In 2010, Google CEO Eric Schmidt famously stated that we now create more information in two days than we created from the dawn of man up until 2003. This staggering statistic obviously necessitates clarification of what constitutes information and its creation. Regardless, the message is clear and uncontested: humanity is creating and consuming far more information than it ever has before. As a result, it is increasingly difficult to get people’s attention, since they’re constantly bombarded with various stimuli throughout the day—material that ranges from breaking news to funny photos to Facebook updates. Marketers, salespeople, brand evangelists, and publishers must all figure out how to grab a slice of this attention—a task that is becoming more challenging by the day. How do you get people’s attention, and keep it long enough to share your message with them? Due to the sheer volume of “stuff” out there, it’s a formidable task to make yours stand out.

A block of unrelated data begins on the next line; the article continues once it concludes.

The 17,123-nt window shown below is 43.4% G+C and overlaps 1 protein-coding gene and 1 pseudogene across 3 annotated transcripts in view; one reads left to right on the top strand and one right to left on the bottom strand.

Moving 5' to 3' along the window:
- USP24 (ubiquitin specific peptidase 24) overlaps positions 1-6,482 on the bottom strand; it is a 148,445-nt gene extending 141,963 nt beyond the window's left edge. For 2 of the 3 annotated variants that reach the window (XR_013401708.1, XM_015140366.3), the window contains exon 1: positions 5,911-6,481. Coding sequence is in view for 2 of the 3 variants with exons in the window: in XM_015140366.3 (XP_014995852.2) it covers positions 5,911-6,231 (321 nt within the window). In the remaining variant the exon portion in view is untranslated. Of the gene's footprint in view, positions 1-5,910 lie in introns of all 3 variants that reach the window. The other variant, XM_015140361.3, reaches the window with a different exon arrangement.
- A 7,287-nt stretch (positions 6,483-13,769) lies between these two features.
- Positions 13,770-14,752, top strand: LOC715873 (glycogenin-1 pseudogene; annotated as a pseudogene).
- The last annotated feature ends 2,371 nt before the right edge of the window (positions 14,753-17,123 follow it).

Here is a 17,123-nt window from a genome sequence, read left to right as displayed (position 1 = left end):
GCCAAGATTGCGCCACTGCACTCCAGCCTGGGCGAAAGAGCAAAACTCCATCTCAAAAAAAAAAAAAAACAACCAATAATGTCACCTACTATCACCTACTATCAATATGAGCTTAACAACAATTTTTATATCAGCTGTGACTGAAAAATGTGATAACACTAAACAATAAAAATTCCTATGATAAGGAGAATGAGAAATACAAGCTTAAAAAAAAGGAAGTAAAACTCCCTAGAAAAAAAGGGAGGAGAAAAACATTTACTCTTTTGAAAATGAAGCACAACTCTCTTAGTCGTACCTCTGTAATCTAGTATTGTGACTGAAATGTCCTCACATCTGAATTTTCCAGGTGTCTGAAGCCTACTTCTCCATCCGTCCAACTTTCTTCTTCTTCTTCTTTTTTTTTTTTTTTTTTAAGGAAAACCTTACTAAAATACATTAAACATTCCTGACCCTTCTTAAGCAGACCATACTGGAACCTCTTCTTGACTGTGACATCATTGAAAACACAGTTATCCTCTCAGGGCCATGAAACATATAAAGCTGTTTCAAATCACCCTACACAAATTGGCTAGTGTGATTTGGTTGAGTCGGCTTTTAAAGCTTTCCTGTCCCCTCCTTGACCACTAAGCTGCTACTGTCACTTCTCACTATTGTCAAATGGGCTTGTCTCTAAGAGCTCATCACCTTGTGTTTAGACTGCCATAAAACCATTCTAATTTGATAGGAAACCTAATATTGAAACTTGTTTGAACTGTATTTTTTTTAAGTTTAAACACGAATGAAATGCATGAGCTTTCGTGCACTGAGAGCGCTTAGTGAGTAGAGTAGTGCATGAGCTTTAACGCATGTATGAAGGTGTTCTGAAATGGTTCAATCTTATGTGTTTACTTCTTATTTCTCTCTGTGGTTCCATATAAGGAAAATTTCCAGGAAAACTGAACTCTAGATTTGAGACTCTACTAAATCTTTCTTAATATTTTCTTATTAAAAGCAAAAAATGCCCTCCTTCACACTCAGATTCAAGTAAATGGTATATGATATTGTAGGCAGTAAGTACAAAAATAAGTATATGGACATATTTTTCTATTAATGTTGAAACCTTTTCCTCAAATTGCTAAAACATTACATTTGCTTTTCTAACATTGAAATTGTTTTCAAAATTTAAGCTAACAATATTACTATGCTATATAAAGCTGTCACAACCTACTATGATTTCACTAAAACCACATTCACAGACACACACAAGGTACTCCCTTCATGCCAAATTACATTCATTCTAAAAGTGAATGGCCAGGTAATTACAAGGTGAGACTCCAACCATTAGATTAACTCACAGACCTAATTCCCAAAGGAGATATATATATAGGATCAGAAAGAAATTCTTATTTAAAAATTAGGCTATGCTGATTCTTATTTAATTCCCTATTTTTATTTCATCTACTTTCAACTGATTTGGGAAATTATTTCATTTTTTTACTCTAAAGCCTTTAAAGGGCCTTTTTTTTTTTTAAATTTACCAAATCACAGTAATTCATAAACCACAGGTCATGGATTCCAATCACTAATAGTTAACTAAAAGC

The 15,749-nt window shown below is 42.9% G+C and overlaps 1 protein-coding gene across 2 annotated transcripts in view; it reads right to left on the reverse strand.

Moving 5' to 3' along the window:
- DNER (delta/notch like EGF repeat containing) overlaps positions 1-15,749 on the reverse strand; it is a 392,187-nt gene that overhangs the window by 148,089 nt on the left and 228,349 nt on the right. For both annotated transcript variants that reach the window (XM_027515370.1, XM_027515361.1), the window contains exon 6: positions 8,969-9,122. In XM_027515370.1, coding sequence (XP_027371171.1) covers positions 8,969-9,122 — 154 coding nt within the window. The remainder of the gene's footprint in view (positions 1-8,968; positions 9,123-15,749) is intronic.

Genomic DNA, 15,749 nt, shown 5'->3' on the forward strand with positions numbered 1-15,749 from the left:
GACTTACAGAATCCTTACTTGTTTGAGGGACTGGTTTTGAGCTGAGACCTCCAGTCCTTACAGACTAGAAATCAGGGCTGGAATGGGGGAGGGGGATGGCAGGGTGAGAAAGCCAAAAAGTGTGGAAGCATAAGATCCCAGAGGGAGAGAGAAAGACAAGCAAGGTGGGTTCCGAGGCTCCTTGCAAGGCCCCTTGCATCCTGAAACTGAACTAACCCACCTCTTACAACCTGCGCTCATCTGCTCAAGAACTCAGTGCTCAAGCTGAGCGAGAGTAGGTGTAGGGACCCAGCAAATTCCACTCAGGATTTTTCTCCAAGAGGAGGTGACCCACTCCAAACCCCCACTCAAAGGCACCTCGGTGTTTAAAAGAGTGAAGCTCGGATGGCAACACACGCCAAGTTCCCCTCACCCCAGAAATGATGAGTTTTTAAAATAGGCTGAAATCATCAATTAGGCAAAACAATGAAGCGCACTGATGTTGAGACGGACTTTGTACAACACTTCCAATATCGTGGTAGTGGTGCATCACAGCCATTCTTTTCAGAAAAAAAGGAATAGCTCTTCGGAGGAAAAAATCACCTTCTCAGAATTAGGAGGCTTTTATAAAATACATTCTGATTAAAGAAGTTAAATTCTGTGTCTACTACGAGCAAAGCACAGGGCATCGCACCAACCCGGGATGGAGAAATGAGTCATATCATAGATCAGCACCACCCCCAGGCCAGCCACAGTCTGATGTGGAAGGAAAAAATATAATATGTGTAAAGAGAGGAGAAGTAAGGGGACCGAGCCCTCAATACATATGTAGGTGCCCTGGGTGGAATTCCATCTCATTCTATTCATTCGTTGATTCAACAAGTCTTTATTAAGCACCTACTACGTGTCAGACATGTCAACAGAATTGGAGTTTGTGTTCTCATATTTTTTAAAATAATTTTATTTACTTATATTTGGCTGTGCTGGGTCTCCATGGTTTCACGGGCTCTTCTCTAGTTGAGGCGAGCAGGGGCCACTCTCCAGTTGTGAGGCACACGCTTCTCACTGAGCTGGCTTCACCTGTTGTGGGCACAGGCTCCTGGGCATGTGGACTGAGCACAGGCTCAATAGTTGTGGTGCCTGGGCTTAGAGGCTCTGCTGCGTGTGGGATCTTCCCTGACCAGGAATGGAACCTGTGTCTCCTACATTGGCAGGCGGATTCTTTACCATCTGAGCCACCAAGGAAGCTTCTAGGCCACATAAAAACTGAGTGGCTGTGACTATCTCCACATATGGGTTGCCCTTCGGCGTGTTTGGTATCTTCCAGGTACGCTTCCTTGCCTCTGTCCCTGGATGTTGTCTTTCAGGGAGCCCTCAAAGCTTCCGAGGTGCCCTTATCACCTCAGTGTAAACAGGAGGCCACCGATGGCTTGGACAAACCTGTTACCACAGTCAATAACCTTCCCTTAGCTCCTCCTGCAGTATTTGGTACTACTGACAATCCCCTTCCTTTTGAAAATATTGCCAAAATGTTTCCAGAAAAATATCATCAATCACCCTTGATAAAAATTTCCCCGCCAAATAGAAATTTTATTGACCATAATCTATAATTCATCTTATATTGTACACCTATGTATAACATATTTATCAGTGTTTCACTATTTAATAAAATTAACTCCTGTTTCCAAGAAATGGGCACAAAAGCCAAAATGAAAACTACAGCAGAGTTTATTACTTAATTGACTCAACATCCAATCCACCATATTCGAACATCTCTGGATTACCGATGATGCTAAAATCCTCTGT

How do you appeal to an audience in a world of information overload in which people constantly face new inputs, options, and decisions? Ask the world’s biggest company, Apple. With a cash reserve larger than the total valuation of all but fifty companies worldwide (as of early 2012), this organization surely must have some insight into what people like. In the battle for MP3 player dominance, the iPod came in early and overshadowed the competition. What was, and still is, the key differentiator between this and other products? ...

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